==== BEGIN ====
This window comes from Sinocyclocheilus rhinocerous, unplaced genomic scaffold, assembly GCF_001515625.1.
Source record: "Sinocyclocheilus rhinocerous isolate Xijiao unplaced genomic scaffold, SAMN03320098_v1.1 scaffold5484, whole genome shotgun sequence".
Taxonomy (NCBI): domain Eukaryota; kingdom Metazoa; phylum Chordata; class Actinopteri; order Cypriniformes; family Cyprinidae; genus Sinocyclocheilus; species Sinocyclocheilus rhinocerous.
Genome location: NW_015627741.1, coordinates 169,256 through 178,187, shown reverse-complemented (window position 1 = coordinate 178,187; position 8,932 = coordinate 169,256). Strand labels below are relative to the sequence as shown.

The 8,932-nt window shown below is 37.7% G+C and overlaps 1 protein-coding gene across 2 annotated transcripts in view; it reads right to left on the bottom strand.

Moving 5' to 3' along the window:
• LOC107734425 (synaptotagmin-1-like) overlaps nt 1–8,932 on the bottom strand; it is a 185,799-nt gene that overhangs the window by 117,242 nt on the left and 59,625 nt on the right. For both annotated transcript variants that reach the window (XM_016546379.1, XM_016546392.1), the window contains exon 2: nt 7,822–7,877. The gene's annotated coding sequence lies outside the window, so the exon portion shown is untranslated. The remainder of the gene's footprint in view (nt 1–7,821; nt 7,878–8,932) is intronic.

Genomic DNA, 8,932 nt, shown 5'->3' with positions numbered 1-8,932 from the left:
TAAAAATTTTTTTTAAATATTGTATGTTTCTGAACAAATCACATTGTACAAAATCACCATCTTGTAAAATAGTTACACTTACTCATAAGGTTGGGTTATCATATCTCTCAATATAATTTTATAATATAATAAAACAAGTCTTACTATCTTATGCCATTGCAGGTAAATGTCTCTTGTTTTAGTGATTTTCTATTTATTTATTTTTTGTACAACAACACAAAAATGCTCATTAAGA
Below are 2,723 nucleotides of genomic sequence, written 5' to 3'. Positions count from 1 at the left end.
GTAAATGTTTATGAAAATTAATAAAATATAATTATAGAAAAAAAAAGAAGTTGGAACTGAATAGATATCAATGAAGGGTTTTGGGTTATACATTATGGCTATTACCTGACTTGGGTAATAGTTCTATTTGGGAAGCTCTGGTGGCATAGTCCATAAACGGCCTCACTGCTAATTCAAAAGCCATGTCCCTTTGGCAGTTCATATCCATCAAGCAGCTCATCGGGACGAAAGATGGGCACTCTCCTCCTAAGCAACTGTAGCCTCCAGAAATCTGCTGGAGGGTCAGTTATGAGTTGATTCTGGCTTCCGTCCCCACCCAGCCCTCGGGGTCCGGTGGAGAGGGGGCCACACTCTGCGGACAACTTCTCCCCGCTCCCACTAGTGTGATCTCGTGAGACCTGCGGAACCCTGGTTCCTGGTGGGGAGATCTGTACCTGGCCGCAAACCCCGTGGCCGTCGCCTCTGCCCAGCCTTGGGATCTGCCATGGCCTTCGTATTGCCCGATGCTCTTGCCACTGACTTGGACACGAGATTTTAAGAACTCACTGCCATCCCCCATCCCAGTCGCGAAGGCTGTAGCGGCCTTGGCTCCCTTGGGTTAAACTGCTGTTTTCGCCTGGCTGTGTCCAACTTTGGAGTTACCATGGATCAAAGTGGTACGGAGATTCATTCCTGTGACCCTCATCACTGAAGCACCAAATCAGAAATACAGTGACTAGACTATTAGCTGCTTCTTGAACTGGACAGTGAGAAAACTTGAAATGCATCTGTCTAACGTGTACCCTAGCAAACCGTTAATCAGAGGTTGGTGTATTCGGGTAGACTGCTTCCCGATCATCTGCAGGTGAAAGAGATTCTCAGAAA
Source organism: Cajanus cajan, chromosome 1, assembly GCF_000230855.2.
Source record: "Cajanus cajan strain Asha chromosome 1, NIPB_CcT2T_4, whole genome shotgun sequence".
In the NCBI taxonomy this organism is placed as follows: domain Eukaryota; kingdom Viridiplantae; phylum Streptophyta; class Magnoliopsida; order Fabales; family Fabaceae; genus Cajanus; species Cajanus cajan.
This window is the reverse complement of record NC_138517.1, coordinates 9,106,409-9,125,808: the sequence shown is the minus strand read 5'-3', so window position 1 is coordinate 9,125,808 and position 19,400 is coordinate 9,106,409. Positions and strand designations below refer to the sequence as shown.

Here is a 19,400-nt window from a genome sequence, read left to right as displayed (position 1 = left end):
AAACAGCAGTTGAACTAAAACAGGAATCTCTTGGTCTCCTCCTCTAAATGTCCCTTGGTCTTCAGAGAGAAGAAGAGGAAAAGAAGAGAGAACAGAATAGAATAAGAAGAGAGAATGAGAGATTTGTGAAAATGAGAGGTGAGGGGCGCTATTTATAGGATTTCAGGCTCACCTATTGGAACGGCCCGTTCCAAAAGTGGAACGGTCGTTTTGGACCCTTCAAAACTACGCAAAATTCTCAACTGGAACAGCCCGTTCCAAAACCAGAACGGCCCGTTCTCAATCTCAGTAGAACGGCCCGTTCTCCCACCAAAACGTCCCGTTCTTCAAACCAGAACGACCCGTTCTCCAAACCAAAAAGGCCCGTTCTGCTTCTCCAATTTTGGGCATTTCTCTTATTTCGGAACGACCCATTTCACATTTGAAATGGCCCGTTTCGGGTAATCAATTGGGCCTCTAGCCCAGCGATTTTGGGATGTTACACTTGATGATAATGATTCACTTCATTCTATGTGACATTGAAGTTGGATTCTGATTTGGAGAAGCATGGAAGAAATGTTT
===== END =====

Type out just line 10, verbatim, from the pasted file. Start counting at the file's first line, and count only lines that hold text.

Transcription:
Below are 2,723 nucleotides of genomic sequence, written 5' to 3'. Positions count from 1 at the left end.